11 AUSTRALIA/CHINA/JAPAN/KOREAS 11 HEALTH Beijing finds new bird flu case in Fujian province ESPIONAGE MARITIME JUSTICE TRAGEDY Taiwan ex-intelligence agent jailed for spying Chinese ships enter Tokyo s territorial waters Government executes two death-row gangsters Rare snake bite death kills player Chinese authorities discovered yesterday the first case of a new strain of bird flu in the eastern province of Fujian, signalling the spread of the virus which has killed 23 people in China, the official Xinhua news agency reported. The flu was first detected in March. This week, the World Health Organisation called the virus, known as H7N9, one of the most lethal, and said it is more easily transmitted than an earlier strain that has killed hundreds around the world since Fujian s health authority said a 65-year-old man surnamed Luo had tested positive for the virus, Xinhua reported. A retired Taiwanese intelligence agent has been jailed for six years after luring his colleagues to China to force them to give up sensitive information, a court spokesman and media said yesterday. Tung Chien-nan, a former Investigation Bureau agent, was jailed Thursday for violating national intelligence services law, said a Supreme Court official, who declined to elaborate. The Liberty Times newspaper said he was recruited by Beijing after he retired and tricked several former military intelligence officers to China under the pretext of doing business. Some were detained on the mainland because they refused to give information to Chinese agents. Three Chinese government ships entered Japanese territorial waters yesterday, the coastguard said, days after Japan s premier vowed to expel any Chinese landing on a chain of disputed islands. The maritime surveillance ships entered the 12-nautical-mile zone off the Senkaku islands, which China calls the Diaoyu, around 10:00 am (0100 GMT), the Japanese coastguard said in a statement. On Tuesday, eight Chinese government vessels sailed into the disputed waters, the biggest flotilla to sail there in a single day since Tokyo nationalised part of the island chain in September. Japan said yesterday it hanged two death-row inmates, in the first executions since a trio of convicted killers died in the gallows two months ago and drawing immediate protest from human rights groups. Justice Minister Sadakazu Tanigaki told reporters that Katsuji Hamasaki, 64, and Yoshihide Miyagi, 56, two members of Japan s notorious Yakuza organised crime syndicates, were executed for the shooting of two rival gangsters in Chiba, southeast of Tokyo, in The executions bring to five the number of deathrow inmates hanged since Prime Minister Shinzo Abe s conservative government swept to power. A hockey player has died in Australia after being bitten by a snake that he picked up -- a rare fatality despite the country being home to the planet s 10 deadliest species. Karl Berry, 26, reportedly grabbed the deadly brown snake near a training field in the Northern Territory on Tuesday, believing it was a harmless python, and threw it into some bushes to keep it away from children playing nearby. He then went for a run, not realising it had bitten him on the finger, before collapsing, the Northern Territory News said yesterday. St John ambulance spokesman Craig Garraway said Berry was conscious when emergency workers arrived. Seoul to withdraw workers from industrial complex The move comes after months of tension and puts into further doubt the entire future of the Kaesong complex - the last remaining symbol of inter-korean co-operation and a crucial source of hard currency for the impoverished North Seoul South Korea said yesterday it had decided to withdraw all remaining staff from its joint industrial complex with North Korea for their own safety, after Pyongyang shunned an offer of formal talks. The move comes after months of tension and puts into further doubt the entire future of the Kaesong complex - the last remaining symbol of inter- Korean co-operation and a crucial source of hard currency for the impoverished North. South Korean companies active in Kaesong expressed shock at their government s announcement and said they would have to deliberate on the next steps. South Korea on Thursday had given the North 24 hours to agree to formal negotiations on restarting stalled operations at Kaesong, warning of significant measures if Pyongyang declined. After the North s top military body rejected what it described File picture shows North Korean workers at the Kaesong joint industrial complex in North Korea. South Korea will advise workers to withdraw from the inter-korean complex. as the fraudulent proposal, the South s Unification Minister Ryoo Kihl-jae said Seoul was left with no option. The government has made the inevitable decision to withdraw all the remaining people for their protection, Ryoo said in a televised press briefing. North Korea must guarantee the safe return of our personnel and fully protect the assets of the companies with investment in Kaesong, he added. The Korean peninsula was engulfed in a cycle of escalating tensions - triggered by the North s nuclear test in February - when Pyongyang decided on April 3 to block all South Korean access to Kaesong. Six days later, Pyongyang pulled out its 53,000-strong workforce and suspended operations, angered by the South s mention of a military contingency plan to protect its staff at the site. While the North has allowed all South Korean personnel to leave the complex, 175 remained as of yesterday. It was unclear how the South Korean government planned to implement its decision, given that representatives of the 123 firms based in Kaesong have vowed to remain and protect their investment whatever steps Seoul announced. An association representing the companies described the government decision as very shocking and said it would consult its member firms before conveying its official stance to the government. We feel very sorry and wretched because our efforts to maintain the Kaesong Industrial Zone with our blood and sweat have been fruitless, it said in a statement. One Kaesong factory owner said on condition of anonymity that the companies were still in talks with the government. After consultations, we will make a decision on the proposed withdrawal of our remaining staff in Kaesong. We cannot say now when our people in Kaesong will come back. Established in 2004, the complex lies 10 kilometres inside North Korea. The project was born out of the Sunshine Policy of inter-korean conciliation initiated in the late 1990s by then South Korean president Kim Dae-jung. It operates as a collaborative economic development zone that hosts South Korean companies attracted by its source of cheap, educated, skilled labour, with turnover in 2012 reported at $469.5mn. Ryoo s statement came hours after the North s National Defence Commission dismissed the offer of negotiations and insisted that any decisive move on Kaesong would come from its side. Kaesong is now on the verge of collapse, the statement said. This is entirely attributable to the reckless war hysteria of the South Korean puppet regime. Even given the soaring tensions, the North s decision to suspend operations at Kaesong nearly three weeks ago had been unexpected, as neither side has allowed previous crises to significantly affect the complex. Permanent closure would wipe out the last remaining point of contact and cooperation between North and South, which remain technically at war after the Korean War was concluded with a ceasefire rather than a peace treaty. Crown Princess Masako Japan s stressed princess to travel abroad Japan s Crown Princess Masako, who has been undergoing treatment for a stress-induced illness for a decade, will travel abroad for the first time in about seven years, government officials said yesterday. Accompanying her husband, Crown Prince Naruhito, the 49-year-old former diplomat will leave Tokyo tomorrow on an official visit to the Netherlands to attend the coronation of Willem- Alexander on April 30. It will be her first overseas trip since Naruhito s family spent about two weeks at a retreat in the Netherlands in August 2006 at the invitation of Queen Beatrix. It will also be her first official visit abroad in 11 years since the couple went to New Zealand and Australia in late During the couple s six-day trip, Masako is scheduled to attend the Dutch king s coronation but may skip other events depending upon her condition, the Imperial Household Agency said. US-educated Masako has reportedly struggled with the cloistered nature of royal life in one of the world s oldest and most tradition-bound monarchies. She was diagnosed with an adjustment disorder, according to an official statement in Masako married Naruhito, now 53, in 1993 and gave birth to their first and only child, a girl, in late 2001 under intense pressure to bear a son in keeping with Japan s maleonly royal succession law. Panda kindergarten! Titanic tycoon launches political party in Australia A giant panda rests on a tree panda kindergarten, a refuge for baby pandas, inside Bifengxia giant panda base in Ya an, Sichuan province, China yesterday, after an earthquake hit Lushan on April 20, some 32km away. Sydney Queensland billionaire Clive Palmer announces the forming of his United Australia Party in Brisbane yesterday. Australian billionaire Clive Palmer, the tycoon who is building a replica of the ill-fated Titanic, yesterday unveiled his new political party and said he would run in the September 14 elections. The flamboyant mining magnate was a long-time supporter of the opposition Liberal-National coalition but gave up his membership last year after a bitter and public dispute with the government in his home state of Queensland. He now plans to re-form the United Australia Party, which dissolved in 1945, and contest all 150 lower house seats in the national polls, as well as seats in the upper house Senate. The reason I m standing is to be the next prime minister of Australia, said the larger-thanlife Palmer, who runs Waratah Coal and Resourcehouse Limited and is one of the country s richest men. I have no personal interest. I have made enough money in my life, I m not seeking any enrichment of wealth for myself, I m seeking it for the Australian people. I could go off and stay in Monaco, have a nice drink and forget about this country, but we ve got more commitment to Australia and its children than anyone else. He joins a growing list of high-profile candidates including Australian-born WikiLeaks founder Julian Assange, who intends to run for the Senate with his WikiLeaks Party. Palmer has been at loggerheads with Prime Minister Julia Gillard s Labour government over its carbon tax, which he says is ill-conceived and will cost companies dear. He said his party, the predecessor to the Liberal Party, would be a viable alternative to Labor and the Liberals. Julia Gillard and the Labour government are on the nose but Australians are also clearly disillusioned with both the major political parties, he said. By reforming the United Australia Party we are offering a viable alternative. The United Australia Party stands for bringing people together. Politics today is based on politicians blaming and fighting each other; there is no leadership and no plan to grow the economy. United Australia Party will represent all. He claimed the party has a number of notable Australians who want to stand and said his policies include scrapping the carbon tax retrospectively and arranging for asylum-seekers to fly to Australia to seek protection. Gillard, who is badly lagging in the polls, refused to comment but former prime minister Kevin Rudd called Palmer s move a stunt while opposition leader Tony Abbott insisted there was only one viable candidate in the elections - himself. As well as politics and mining, Palmer is a real estate developer and tourism resort operator who once handed out Aus$10mn worth of Christmas bonuses to his staff, including 55 Mercedes- Benz B-Class cars. His most recent project is the building of a perfect replica of the Titanic, more than a century after the original, supposedly unsinkable ocean liner hit an iceberg and went down in the North Atlantic. China hands down death sentences in finance crackdown Beijing China said yesterday it has jailed or sentenced to death more than 1,400 people for involvement in underground finance during a crackdown on informal lending to private enterprises. China has convicted 4,170 people on charges of illegal fund-raising since 2011, with 1,449 given sentences ranging from five years in prison to the death penalty, China s State Council Information Office said on its website. It did not say how many of those were sentenced to death. The rate of heavy punishments reflects official determination to crack down on illegal fund-raising, the website quoted Du Jinfu, a Public Security Ministry official who leads a task force on underground lending, as saying. The others convicted received lesser penalties, he said. China s state-controlled banks are not allowed to charge higher interest on riskier loans, making them reluctant to lend to small and medium sized enterprises, leaving business owners dependent on illegal loans. Economists including those from the World Bank have urged China to relax restrictions on lending to increase financing to China s entrepreneurs, who have consistently generated faster growth than state-owned companies. China s shadow banking industry, which includes private lending as well as off-balance-sheet vehicles and trusts, amounts to at least $3.35tn, or 45% of gross domestic product, according to Swiss financial firm UBS AG. In China, illegal fundraising outlaws various kinds of investment schemes, and the charge has been used to sentence private lenders.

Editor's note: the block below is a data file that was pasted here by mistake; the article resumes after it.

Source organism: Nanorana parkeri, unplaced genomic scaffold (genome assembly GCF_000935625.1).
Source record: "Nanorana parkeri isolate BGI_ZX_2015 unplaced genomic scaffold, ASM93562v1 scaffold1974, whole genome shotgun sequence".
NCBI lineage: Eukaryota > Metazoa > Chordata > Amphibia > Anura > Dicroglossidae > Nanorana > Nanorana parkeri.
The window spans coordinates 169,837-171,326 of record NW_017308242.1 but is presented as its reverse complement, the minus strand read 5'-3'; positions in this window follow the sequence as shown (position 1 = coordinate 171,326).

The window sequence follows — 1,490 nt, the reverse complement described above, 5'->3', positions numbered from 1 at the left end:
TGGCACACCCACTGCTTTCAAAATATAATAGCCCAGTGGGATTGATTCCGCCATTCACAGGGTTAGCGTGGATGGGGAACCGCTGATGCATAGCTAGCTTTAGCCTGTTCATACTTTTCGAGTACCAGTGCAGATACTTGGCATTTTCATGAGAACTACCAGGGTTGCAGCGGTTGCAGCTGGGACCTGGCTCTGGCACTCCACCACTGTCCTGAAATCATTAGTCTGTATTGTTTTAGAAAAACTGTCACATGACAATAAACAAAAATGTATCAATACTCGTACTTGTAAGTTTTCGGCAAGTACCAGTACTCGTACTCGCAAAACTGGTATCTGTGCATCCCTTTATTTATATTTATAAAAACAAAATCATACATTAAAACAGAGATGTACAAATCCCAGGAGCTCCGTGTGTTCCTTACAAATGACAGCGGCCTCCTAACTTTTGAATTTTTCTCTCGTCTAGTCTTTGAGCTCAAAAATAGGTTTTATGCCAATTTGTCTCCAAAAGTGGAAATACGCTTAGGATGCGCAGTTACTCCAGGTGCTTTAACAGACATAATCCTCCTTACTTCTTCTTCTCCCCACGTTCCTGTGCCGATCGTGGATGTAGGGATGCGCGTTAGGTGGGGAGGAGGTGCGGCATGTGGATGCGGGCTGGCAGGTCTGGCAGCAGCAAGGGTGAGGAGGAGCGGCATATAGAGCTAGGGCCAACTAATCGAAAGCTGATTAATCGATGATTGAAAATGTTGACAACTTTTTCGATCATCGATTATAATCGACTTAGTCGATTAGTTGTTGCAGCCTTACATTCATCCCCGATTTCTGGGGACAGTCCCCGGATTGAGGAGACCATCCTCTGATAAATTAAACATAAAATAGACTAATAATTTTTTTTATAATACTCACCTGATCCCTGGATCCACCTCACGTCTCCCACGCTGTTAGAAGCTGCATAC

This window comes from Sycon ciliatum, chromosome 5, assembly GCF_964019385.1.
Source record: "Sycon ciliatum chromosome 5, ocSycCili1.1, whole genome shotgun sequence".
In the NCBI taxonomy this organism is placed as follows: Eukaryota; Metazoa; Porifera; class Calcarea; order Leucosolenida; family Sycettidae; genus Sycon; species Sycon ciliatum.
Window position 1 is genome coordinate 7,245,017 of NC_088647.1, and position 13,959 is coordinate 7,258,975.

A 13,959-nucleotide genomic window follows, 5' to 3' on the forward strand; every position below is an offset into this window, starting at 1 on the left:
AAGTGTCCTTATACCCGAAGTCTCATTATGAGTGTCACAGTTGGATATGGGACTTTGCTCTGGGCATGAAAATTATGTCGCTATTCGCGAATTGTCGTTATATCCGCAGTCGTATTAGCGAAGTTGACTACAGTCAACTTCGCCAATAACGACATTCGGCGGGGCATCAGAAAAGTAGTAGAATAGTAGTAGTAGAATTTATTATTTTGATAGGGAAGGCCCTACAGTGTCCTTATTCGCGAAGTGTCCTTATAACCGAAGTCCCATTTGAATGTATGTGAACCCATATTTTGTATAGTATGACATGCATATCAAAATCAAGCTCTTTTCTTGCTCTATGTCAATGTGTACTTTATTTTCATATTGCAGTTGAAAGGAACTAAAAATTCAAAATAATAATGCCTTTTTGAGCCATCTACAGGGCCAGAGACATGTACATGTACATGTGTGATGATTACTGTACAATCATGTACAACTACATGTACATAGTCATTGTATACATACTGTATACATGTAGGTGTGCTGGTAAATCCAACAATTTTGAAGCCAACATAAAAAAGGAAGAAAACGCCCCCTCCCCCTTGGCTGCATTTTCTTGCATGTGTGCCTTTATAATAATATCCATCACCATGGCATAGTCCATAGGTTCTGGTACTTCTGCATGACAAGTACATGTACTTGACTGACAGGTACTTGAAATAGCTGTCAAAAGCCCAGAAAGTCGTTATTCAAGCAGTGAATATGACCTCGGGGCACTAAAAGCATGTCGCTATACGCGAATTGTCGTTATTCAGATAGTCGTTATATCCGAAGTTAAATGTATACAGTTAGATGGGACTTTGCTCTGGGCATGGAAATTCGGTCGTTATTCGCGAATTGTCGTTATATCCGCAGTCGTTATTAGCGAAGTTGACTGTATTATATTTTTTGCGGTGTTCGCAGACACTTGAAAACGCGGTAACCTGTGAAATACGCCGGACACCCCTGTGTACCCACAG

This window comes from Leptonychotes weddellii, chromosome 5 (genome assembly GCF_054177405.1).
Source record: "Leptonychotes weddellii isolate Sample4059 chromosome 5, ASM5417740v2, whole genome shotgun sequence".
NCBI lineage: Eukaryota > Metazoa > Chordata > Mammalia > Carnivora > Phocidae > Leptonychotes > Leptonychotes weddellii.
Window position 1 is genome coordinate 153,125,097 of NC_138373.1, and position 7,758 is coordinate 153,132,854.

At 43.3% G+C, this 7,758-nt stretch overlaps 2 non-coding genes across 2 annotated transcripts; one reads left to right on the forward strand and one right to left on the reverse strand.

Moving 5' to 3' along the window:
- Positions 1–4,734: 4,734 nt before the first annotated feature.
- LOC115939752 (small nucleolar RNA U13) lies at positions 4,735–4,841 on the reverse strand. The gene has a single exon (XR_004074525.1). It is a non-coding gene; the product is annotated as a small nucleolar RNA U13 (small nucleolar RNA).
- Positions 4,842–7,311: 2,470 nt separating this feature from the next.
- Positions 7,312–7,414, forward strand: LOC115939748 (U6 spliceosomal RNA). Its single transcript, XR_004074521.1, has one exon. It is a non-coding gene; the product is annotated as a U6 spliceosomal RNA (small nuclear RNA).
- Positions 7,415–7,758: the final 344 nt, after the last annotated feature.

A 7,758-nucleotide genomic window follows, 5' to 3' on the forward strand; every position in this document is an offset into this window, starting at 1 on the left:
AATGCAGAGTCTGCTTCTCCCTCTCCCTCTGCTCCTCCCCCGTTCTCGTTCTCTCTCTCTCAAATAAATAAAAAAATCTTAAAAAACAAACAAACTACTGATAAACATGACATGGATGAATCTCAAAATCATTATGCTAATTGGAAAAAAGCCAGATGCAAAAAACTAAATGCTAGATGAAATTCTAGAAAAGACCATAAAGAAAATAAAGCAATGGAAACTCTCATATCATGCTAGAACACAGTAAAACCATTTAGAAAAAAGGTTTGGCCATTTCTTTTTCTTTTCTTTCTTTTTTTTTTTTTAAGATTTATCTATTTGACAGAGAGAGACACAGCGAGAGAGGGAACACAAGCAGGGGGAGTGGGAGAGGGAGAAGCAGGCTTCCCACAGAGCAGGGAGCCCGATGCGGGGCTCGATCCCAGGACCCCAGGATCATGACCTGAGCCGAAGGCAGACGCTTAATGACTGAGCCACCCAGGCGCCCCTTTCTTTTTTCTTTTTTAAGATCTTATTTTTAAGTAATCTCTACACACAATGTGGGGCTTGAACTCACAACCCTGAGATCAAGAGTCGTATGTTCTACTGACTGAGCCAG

12 12 ASEAN Poll: Malaysian opposition leads in public support Anwar Ibrahim was considered the more qualified prime minister choice by 43% of voters, compared to 39% for Najib, who is battling to stave off the biggest electoral threat to the ruling coalition in its 56 years in power Kuala Lumpur Opposition leader Anwar Ibrahim holds a slight edge over Malaysian premier Najib Razak ahead of a hotly anticipated election showdown on May 5, according to the latest opinion poll. Anwar was considered the more qualified prime minister choice by 43% of voters, compared to 39% for Najib, who is battling to stave off the biggest electoral threat to the ruling coalition in its 56 years in power. The survey released late Thursday by the University of Malaya s Centre for Democracy and Elections also found that 42% of respondents preferred the opposition Pakatan Rakyat (People s Pact) policy manifesto. Thirty-six% preferred that of the ruling Barisan Nasional (National Front) coalition, while 22% were undecided, it said. It s neck-to-neck. That s very clear, said Redzuan Othman, director of the centre, adding that the opposition was gaining ground in public support. However, large blocks of voters remained undecided on key points in the survey, conducted earlier in April on more than 1,400 respondents. Redzuan said the margin of error was 3.5 percentage points. The next seven days will be very, very crucial. Those will indicate whether Barisan Nasional can make up for the lost ground, Redzuan said. Malaysia is bracing for what is widely expected to be its closest election ever, with the opposition looking to capitalise on voter disaffection over corruption, rising living costs and crime, and authoritarianism under Barisan. It handed the coalition - which is controlled by Najib s ruling United Malays National Organisation (UMNO) - the worst setback in its history in 2008 elections. A Malaysian government spokesman said it was difficult to draw any meaningful conclusions from the poll. The prime minister is cautiously optimistic of gaining a good working majority in the election, he said in an . The charismatic Anwar was once heir-apparent to UMNO but was ousted in 1998 and jailed for six years after a power struggle. He joined the long-hapless opposition after his release in 2004, dramatically reversing its fortunes by uniting its divided main camps. Amid pressure for reform, Najib has made limited liberalisation gestures and is Candidates of People Justice Party (PKR) and daughter of opposition leader, Anwar Ibrahim, Nurul Izzah address supporters during a campaign ahead of the 13th Malaysian general elections in Kuala Lumpur yesterday. campaigning on a promise of stability and continued economic growth. The opposition, meanwhile, pledges to attack rampant corruption, create a more open democracy and raise incomes. Despite the survey findings, observers say Pakatan faces an uphill climb overcoming proincumbent structural biases built into the electoral system by Barisan over the decades. Pakatan won 47% of the nationwide vote in 2008, but just over a third of parliament. Sunset in Bali Myanmar police defend mine protest response Foreign tourists on a traditional boat enjoy the sunset at Kuta beach in Bali yesterday. According to data from the Central Statistics Agency (BPS) in February 2013, the number of foreign tourists arriving in Indonesia increased 14.5% to 678,400 at the beginning of the year. Yangon Myanmar authorities defended the police handling of a land protest near a Chinese-backed mine, state media reported yesterday, accusing villagers of attacking them with petrol bombs, sticks and stones. Activists on Thursday accused police of quelling a protest by farmers near the Letpadaung mine in Monywa, central Myanmar, with batons and rubber bullets, injuring more than two dozen villagers and arresting three others. The clashes were an echo of a brutal crackdown on demonstrators near the mine last year, which left dozens wounded, including monks, and highlighted the incendiary nature of land disputes in Myanmar as it undergoes sweeping reforms. On Thursday dozens of farmers attempted to plough land which no longer belongs to them prompting police to move in, state mouthpiece the New Light of Myanmar reported. Villagers attacked throwing handmade fire (petrol) bombs... and throwing stones at the security forces, injuring at least 15 police officers and prompting authorities to fire rubber bullets as a warning. Despite orders to disperse an anarchic group of villagers continued to attack police, with two protesters wielding a stick and sword, the report added. Villagers vowed to protest again on Friday afternoon, calling for the release of three people arrested over the clashes. Denying protesters used petrol bombs, environmental activist Ba Htoo did admit stones were thrown at police lines. Villagers attacked throwing handmade fire (petrol) bombs... and throwing stones at the security forces The farmers accuse authorities of evicting them from land around the mine a joint venture between Chinese firm Wanbao and military-owned Myanmar Economic Holding and many locals want it shut down. Myanmar opposition leader Aung San Suu Kyi has urged locals to accept compensation for their land, following a probe into a brutal crackdown at a protest at the mine last year. The Nobel laureate, who is normally venerated around the country, was in March heckled by villagers enraged by her recommendation that the copper mine continue to operate, despite villagers concerns. Yi Win, a villager who was at the scene of Thursday s clashes, said locals cannot accept what she (Suu Kyi) said, adding we want to get our land back and stop the copper mine project. Suu Kyi s report to parliament last month said police used phosphorus against demonstrators at the mine in November in the harshest crackdown on protesters since the end of military rule. However, the probe into the clampdown recommended the mine project should not be scrapped, despite conceding it only brought slight benefits to the nation. Instant noodle sales top 100bn units a year Global sales of instant noodles have topped 100bn units annually, an industry group said yesterday - more than one monthly serving of the portable meal for every person on the planet. Five decades after the easy-to-cook food s launch, sales climbed again last year with China, Indonesia and Japan rounding out the world s top-three consumers, according to the Japan-based World Instant Noodles Association. The results show that instant noodles have become a global standard dish, said Norio Sakurai, an official with the Osaka-based association. We think global sales will continue growing particularly in some developing nations. Of the 101.4bn units sold worldwide last year, China, including Hong Kong, accounted for 44.0bn servings, followed by Indonesia with 14.1bn units, Japan at 5.4bn units and Vietnam close behind with 5.1bn units. Instant noodles, which come dried or pre-cooked and can be boiled quickly with accompanying flavour packets, were invented in Japan by Momofuku Ando, founder of major noodle maker Nissin Foods, in Indonesia s natural disaster risks, costs rise IRIN Jakarta Flooding peaked on January 17 of this year in Jakarta, highlighting prevention gaps. When the Ciliwung River breached its banks in Indonesia s capital, Jakarta, in January, Abdul Majid rushed to move his family and belongings upstairs. When I knew the flood was going to be large, I moved all of my merchandise to the roof of the building to avoid losing it all again, said the 50-year-old Majid, who runs a small kiosk on the ground flood of his home. In 2007, the last time the capital of some 10mn residents experienced massive flooding, he lost all his merchandise. I had to use all of my savings and borrow money to buy new goods, he said. His prospects for moving to less vulnerable sections of the city are limited. So, like many residents of the city, he makes do, finding ways to limit his liability and hoping the river will be merciful. Indonesia is one of the world s most vulnerable countries to natural disasters, but its risks are shifting: Here, as elsewhere in the world, fewer people are dying from floods, earthquakes and volcanic eruptions, even as the economic toll from these disasters is growing. Preparedness and emergency response to natural disasters have improved worldwide, but equivalent measures to protect economies have lagged, according to Maplecroft, a UK-based consulting firm that publishes an annual Natural Hazards Risk Atlas that assesses countries exposure and resilience to natural disasters. According to Maplecroft, 2012 was the least deadly year for natural disasters in the past decade. Yet estimated damages from natural disasters rose from an average of US$20bn per year in the 1990s to around $100bn per year between 2000 and 2010, according to the International Monetary Fund (IMF). This upward trend is expected to continue as a result of the rising concentration of people living in areas more exposed to natural disasters and climate change, noted IMF. Asia will be the hardest hit, with nine of the 10 cities expected to be most prone to coastal flooding by 2070 located there, according to a 2010 World Bank report. The region has already experienced a steep economic toll from natural disasters in recent years. In 2011, losses in Asia and the Pacific amounted to $294bn - 80% of the global total of $366bn - according to the UN Office for Disaster Risk Reduction s Asia-Pacific Disaster Report for The cost of disaster-related damages in Asia and the Pacific increased 16 times since 1980, while the GDP per capita only grew 13 times over the same period. In 2012, Samoa, Haiti, Fiji, Pakistan, Madagascar and the Philippines topped the list of countries with the greatest natural hazards-related losses as a percentage of their GDP, according to the Brussels-based Centre for Research on the Epidemiology of Disasters. Although communities in Jakarta have adapted to these risks through painful but practical measures - like habitually sacrificing their ground floors to flood waters - the city s increasing exposure to natural disasters will likely overwhelm residents in flood-prone areas. With 13 rivers flowing into the city, Jakarta is naturally prone to flooding. Additionally, as sea levels are rising, Jakarta is actually sinking 3.5cm per year, according to Sutopo Nugroho, a spokesman for National Agency for Disaster Management (BNBP). Some 40% of Jakarta now lies below sea level, according to BNPB, making it easier for rainwater to pool rather than drain into rivers or the sea. Officials estimated that the January floods caused at least $700mn in damage and lost economic activity. Despite their long-term economic benefits, structural changes to the overcrowded megacity have been difficult to implement. One of the main methods to ease Jakarta s exposure to property damage is widening the rivers that pass through the city. However, this has only been attempted on a limited basis, said Nugroho. Some 34,000 families live on the sections of the Ciliwung riverbank that should be dredged, he said. The government has proposed resettling them in government-provided apartment complexes, but a plan has yet to be executed. The project will involve large costs to the city and is likely to meet resistance from riverside communities, said Nugroho. There are many instances of people not agreeing to relocate, and I think we will have the same problem with people living along the Ciliwung. Their lives and work are based around where they are currently. The government s growing investment in mitigation - efforts to lessen the risk of devastation from natural disaster - is a step forward, said Aris Marfai from the Faculty of Geography at Gadjah Mada University in Yogyakarta, some 550km east of Jakarta. Disasters in the past decade - including multiple earthquakes, with death tolls in the thousands, and the 2004 tsunami, which killed some 170,000 people in the country - have taught the government to re-conceptualise disaster management, he said. Before, the focus was on relief. (It was) mostly reactive, he said. But now the government and aid groups are paying more attention to mitigation and preparedness measures. The government s disaster risk reduction (DRR) investments have doubled from less than 0.6% of the total budget in 2006 to more than one% by 2012, according to the UN. But even this increased investment is outpaced by growing risks, say observers. Surface water runoff has rapidly increased because of deforestation and construction, which is removing organic materials that naturally absorb rainfall, thus increasing flood risks.